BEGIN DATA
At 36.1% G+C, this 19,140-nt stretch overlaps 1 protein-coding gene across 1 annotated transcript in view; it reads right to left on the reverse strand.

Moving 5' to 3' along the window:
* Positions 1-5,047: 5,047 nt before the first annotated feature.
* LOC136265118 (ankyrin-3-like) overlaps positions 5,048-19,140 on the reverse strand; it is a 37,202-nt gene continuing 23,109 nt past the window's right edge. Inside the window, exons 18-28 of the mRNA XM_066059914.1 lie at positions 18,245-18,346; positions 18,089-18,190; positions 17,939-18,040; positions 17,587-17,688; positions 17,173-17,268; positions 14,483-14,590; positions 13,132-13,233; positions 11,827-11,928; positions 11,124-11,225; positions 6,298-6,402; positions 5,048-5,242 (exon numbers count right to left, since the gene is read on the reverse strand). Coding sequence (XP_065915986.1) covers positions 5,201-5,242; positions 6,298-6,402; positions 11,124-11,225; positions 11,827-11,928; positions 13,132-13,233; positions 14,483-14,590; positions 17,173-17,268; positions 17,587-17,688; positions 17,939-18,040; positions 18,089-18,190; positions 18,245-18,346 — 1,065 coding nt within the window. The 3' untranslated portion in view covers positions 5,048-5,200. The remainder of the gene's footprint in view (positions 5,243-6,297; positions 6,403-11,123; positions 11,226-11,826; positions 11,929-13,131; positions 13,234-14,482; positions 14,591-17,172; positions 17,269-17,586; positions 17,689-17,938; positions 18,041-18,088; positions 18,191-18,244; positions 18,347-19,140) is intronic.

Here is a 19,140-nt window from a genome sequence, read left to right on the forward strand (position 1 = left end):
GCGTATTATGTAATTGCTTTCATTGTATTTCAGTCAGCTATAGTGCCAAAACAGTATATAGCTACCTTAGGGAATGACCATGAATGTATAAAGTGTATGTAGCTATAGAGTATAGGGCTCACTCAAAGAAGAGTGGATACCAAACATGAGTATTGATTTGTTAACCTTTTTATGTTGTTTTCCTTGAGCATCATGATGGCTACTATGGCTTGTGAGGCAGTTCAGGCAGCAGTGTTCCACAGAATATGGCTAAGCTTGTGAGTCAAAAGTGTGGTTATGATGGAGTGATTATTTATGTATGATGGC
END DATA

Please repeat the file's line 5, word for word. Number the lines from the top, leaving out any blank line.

Here is a 19,140-nt window from a genome sequence, read left to right on the forward strand (position 1 = left end):